Thanksgiving conjures all sorts of images deeply entwined with the American identity, even if across this vast and diverse country they differ from the holiday's founding lore. But when it comes to the traditional spirit of Thanksgiving, New Orleans is perhaps more in tune than usual this year.
The reason is food — that great cross-cultural medium for holiday celebrations — and in particular our seafood. I suspect New Orleanians will be eating more Gulf seafood this holiday season, and giving thanks that we can.
It wasn't long ago that some local cooks frantically crammed their freezers with shrimp or made batches of seafood stock they hoped to stretch from here to evermore, fearing oil from BP's damaged Macondo well could change Gulf seafood as we knew it. No one knows the full impact of the oil disaster yet, and we'll be measuring and monitoring the outcome for years. But seven months after the blowout, there's cause for relief in the simple fact that we can buy local shrimp for mirliton casseroles, make crab cakes with local product and, yes, even though their supply remains tenuous, we can get local oysters for oyster dressings.
Supply is only one part of the equation, however. For our seafood industry to endure, there must be demand for it. Some would-be travelers believed New Orleans remained flooded for years after Hurricane Katrina, despite any measure of logic or tourism marketing efforts. In the same way, it seems inevitable that some will eschew Gulf seafood despite the testing backing up the industry's assurances of safety.
That's why it's important for people who care about local seafood — and its role in our economy and our culture — to support its underpinnings. This means the people who earn their livings bringing it to our plates and projecting its image in the marketplace.
Efforts are underway at both official and grassroots levels to give a boost. The New Orleans Metropolitan Convention and Visitors Bureau and local chefs have been hosting big-name culinary professionals from other cities since the spill, introducing them to local fishermen and seafood suppliers, taking them fishing in the Gulf and cooking their catches together. It's all in the hopes that these restaurant industry heavies will be stirred by the quality and heritage of this bounty and share that excitement back home.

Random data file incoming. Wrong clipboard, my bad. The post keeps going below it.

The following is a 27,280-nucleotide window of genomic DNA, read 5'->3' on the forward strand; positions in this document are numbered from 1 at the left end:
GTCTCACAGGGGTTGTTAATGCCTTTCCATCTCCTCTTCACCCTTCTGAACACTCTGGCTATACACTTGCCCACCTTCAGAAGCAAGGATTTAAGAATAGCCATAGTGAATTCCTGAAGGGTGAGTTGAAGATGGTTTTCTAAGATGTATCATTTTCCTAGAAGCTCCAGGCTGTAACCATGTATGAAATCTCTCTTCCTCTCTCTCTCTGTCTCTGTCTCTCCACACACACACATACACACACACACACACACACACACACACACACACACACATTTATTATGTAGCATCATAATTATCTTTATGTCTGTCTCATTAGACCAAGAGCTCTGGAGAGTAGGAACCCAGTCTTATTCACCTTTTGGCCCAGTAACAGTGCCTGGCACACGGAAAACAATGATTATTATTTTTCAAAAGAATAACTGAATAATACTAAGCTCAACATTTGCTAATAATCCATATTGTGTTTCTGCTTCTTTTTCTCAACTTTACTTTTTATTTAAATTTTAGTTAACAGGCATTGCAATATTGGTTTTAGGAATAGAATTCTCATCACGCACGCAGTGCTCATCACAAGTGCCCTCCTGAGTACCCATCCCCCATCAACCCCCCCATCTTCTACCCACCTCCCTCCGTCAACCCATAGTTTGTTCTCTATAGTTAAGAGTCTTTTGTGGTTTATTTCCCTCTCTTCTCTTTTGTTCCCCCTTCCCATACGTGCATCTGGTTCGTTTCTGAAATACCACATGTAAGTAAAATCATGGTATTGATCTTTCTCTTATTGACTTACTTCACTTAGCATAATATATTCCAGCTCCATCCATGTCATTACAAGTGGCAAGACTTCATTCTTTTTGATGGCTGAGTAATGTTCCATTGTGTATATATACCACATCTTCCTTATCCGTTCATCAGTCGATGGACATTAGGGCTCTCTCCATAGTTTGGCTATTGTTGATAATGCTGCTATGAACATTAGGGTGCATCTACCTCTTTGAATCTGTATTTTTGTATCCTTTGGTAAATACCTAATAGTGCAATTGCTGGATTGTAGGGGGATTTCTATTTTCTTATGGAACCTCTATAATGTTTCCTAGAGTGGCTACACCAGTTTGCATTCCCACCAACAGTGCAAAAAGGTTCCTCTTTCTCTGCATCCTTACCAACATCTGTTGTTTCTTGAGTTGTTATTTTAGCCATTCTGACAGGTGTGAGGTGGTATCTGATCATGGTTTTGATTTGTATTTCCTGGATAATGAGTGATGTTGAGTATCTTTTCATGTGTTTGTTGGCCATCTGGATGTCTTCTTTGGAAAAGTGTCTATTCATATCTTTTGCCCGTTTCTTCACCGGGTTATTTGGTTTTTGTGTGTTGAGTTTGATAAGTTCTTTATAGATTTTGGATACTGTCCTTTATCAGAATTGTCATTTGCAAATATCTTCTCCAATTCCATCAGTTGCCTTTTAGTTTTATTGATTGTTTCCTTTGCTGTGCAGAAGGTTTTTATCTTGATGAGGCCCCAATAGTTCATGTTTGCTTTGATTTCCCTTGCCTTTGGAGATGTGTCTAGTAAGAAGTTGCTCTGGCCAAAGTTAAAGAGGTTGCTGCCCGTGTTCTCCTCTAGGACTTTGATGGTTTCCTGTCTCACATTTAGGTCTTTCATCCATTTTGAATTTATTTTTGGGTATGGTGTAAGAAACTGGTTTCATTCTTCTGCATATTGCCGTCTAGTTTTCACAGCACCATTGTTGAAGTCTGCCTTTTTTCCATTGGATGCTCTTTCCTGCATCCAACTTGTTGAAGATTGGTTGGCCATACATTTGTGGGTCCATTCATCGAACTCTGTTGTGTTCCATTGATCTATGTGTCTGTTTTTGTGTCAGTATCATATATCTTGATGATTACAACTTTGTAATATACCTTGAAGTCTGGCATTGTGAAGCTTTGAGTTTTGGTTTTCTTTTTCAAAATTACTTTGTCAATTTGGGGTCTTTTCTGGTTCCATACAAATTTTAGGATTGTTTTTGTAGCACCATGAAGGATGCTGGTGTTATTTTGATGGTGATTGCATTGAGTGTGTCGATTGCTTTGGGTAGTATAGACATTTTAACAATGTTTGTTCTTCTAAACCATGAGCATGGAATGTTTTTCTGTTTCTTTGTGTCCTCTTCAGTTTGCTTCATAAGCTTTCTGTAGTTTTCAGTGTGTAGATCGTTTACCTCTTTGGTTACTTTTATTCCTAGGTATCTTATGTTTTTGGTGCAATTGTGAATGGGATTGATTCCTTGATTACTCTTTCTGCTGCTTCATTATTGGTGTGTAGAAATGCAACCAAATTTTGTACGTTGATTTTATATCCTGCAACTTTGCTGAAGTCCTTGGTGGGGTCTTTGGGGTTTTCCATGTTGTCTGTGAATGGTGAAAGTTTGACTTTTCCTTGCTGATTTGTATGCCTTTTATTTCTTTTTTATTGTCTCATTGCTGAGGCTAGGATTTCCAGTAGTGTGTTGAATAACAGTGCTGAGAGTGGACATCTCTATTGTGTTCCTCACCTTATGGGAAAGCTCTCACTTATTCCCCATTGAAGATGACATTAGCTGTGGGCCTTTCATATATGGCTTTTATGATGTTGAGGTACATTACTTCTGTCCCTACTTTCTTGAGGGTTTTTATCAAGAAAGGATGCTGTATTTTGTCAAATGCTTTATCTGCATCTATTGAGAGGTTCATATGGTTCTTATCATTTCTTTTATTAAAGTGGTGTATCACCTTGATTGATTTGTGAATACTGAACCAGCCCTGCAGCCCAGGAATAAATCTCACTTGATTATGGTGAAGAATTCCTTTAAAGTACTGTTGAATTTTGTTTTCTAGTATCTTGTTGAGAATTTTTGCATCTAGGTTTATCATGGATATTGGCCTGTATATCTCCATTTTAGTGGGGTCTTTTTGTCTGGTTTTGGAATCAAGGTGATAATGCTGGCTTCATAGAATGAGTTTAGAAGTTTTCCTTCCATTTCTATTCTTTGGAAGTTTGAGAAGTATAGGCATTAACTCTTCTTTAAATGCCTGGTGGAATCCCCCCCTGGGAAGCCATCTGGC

Another campaign underway is called Dine America 2010 (see details in Food News), which invites restaurants across the country to promote Gulf seafood on special menus served on Dec. 1. Susan Nash of the New Orleans marketing firm Culinary Strategies conceived the event as a national night of solidarity for our seafood and a chance for chefs to demonstrate their confidence in its goodness.
Of course, the damage BP caused to our seafood industry can't be repaired overnight. But such efforts will help, and it seems Thanksgiving brings another opportunity to further the cause in our homes. Ensuring that local seafood has a place on the New Orleans holiday table this year is a chance to lend our support and add a fresh layer of meaning to our own holiday observance. After all, those traditional American images of Thanksgiving focus on the harvest, and today we can give thanks to many that there is a Gulf seafood harvest at all.